June 28, 2022

Volume XII, Number 179


June 28, 2022

Subscribe to Latest Legal News and Analysis

June 27, 2022

Subscribe to Latest Legal News and Analysis

Private Equity and Cybersecurity: A Guide to Preparing for and Responding to a Breach

A cyber breach can have serious legal, financial, and reputational consequences for a fund sponsor, as described in our previous post. As such, cybersecurity threats must be treated as business risks, not just a potential IT problem. Senior management at fund sponsors should take the lead to ensure that the sponsor is taking appropriate actions to protect itself against cyber risks. There are several steps that senior management can guide the fund sponsor to take to prevent breaches from occurring and to mitigate the impact when they do occur.

Be Prepared 

Careful planning and preparation, including appropriate policies and procedures, is critical for the creation of an effective cybersecurity program. The program should include a Cyber Risk Assessment and a Cyber Incident Response Plan.

Perform a Cyber Risk Assessment 

  • Information: Identify the information and data that is most sensitive and important to the sponsor. Commentators often refer to this as the “crown jewels.” This will often include information about finances or personally identifying information (“PII”). PII can include individuals’ names, addresses, social security numbers, and other sensitive information about a person.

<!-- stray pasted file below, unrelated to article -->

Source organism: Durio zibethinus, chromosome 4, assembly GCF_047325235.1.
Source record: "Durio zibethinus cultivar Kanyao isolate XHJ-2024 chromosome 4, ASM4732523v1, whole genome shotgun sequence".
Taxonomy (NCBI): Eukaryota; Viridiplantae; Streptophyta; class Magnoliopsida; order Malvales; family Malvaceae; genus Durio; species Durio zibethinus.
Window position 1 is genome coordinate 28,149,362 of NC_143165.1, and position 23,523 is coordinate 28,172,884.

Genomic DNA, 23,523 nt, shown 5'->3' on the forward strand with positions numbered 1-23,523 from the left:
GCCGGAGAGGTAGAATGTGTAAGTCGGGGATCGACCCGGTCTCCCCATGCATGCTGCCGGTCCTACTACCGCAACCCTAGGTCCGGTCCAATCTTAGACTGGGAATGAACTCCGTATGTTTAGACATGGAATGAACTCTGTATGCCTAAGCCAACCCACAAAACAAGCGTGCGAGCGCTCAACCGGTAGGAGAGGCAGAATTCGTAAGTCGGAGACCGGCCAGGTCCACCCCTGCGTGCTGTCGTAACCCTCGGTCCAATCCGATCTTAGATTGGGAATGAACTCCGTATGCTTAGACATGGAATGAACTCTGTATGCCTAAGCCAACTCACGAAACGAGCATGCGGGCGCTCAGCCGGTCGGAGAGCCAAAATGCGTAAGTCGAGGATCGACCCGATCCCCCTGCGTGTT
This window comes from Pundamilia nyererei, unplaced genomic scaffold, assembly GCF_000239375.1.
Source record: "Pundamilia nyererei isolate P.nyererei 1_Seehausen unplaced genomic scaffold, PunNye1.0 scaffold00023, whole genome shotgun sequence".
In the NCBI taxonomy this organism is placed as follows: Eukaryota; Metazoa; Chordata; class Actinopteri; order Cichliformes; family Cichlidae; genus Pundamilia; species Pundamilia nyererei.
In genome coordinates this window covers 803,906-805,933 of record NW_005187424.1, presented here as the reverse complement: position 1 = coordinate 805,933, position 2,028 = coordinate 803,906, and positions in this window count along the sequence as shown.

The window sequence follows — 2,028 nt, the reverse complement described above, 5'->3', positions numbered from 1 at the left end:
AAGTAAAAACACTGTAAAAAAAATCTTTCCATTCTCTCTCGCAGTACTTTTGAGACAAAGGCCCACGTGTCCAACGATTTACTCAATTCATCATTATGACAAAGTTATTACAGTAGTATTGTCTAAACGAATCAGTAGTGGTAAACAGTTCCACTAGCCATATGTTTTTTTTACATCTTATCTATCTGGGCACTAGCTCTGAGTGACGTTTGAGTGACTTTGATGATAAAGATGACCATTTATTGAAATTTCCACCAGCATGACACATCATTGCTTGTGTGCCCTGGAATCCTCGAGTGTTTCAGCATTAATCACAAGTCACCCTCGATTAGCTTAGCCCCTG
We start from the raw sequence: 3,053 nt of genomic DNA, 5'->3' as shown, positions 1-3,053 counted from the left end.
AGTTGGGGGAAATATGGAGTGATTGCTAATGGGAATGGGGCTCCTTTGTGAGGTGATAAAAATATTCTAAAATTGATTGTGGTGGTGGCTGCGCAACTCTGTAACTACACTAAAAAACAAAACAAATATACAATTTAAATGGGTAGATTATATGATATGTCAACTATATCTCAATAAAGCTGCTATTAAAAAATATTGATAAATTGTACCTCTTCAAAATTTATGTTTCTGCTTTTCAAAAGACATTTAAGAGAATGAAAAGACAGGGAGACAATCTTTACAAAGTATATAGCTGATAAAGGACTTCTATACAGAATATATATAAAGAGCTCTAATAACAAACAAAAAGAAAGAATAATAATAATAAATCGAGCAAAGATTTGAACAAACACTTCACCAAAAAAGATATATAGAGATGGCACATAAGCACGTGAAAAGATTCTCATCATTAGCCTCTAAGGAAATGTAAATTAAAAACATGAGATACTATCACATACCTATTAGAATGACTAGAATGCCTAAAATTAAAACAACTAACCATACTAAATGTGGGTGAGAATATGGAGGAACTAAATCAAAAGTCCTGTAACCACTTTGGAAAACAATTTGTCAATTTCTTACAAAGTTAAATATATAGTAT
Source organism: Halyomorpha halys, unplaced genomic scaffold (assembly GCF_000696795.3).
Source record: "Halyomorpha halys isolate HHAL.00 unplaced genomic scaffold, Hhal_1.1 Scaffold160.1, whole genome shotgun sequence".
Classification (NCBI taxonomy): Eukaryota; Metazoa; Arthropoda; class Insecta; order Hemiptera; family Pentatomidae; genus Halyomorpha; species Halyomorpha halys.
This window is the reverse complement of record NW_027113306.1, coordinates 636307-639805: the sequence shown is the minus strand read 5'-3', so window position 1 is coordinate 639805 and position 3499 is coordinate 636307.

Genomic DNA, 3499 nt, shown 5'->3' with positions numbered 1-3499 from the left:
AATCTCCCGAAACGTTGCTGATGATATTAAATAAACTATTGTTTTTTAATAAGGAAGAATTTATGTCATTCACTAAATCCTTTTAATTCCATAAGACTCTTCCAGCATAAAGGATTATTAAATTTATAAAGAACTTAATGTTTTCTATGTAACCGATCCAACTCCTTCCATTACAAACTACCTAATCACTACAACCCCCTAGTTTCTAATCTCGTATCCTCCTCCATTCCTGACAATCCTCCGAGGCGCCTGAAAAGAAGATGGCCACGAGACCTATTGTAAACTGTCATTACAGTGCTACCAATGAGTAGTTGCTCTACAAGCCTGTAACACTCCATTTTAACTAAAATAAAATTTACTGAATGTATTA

• Resources: Devote appropriate staff for the supervision and oversight of cybersecurity measures on an ongoing basis, including having personnel responsible for staying up-to-date on evolving threats, and maintaining all cybersecurity related reports and information.

  • Compliance: Ensure compliance policies satisfy fund governance agreements.

  • Ensure vendor compliance: Review the cyber risk protocols of any vendors who may have access to sponsor data. In particular, the SEC has been especially focused on third party service providers that may have custody of, or access to, PII.

  • Test: Stress test the relevant computer networks in order to identify and assess vulnerabilities.

  • Implement prophylactic measures: Regularly backup important data to guard against ransomware attacks. If the victim has backup copies, the hacker no longer holds the upper hand. Registered investment advisers should already be taking steps to protect, backup and preserve their books and records and customer information pursuant to Rule 204-2 of the Investment Adviser Act and Rule 30 of Regulation S-P.

  • Audit: Institute recurrent security audits to identify potential risks.

Cyber risk assessment is an ongoing process that should be continually revisited and revised to account for the changing regulatory landscape and technological advances.

Adopt a Cyber Incident Response Plan

Assign a “quarterback” to lead response efforts, including coordinating mitigation efforts, remediation actions, and possible law enforcement referral. Coordinate with outside counsel who can act quickly if a breach does occur, and who can coordinate other professionals, such as forensic and IT professionals, while working to protect information through the assertion of privilege.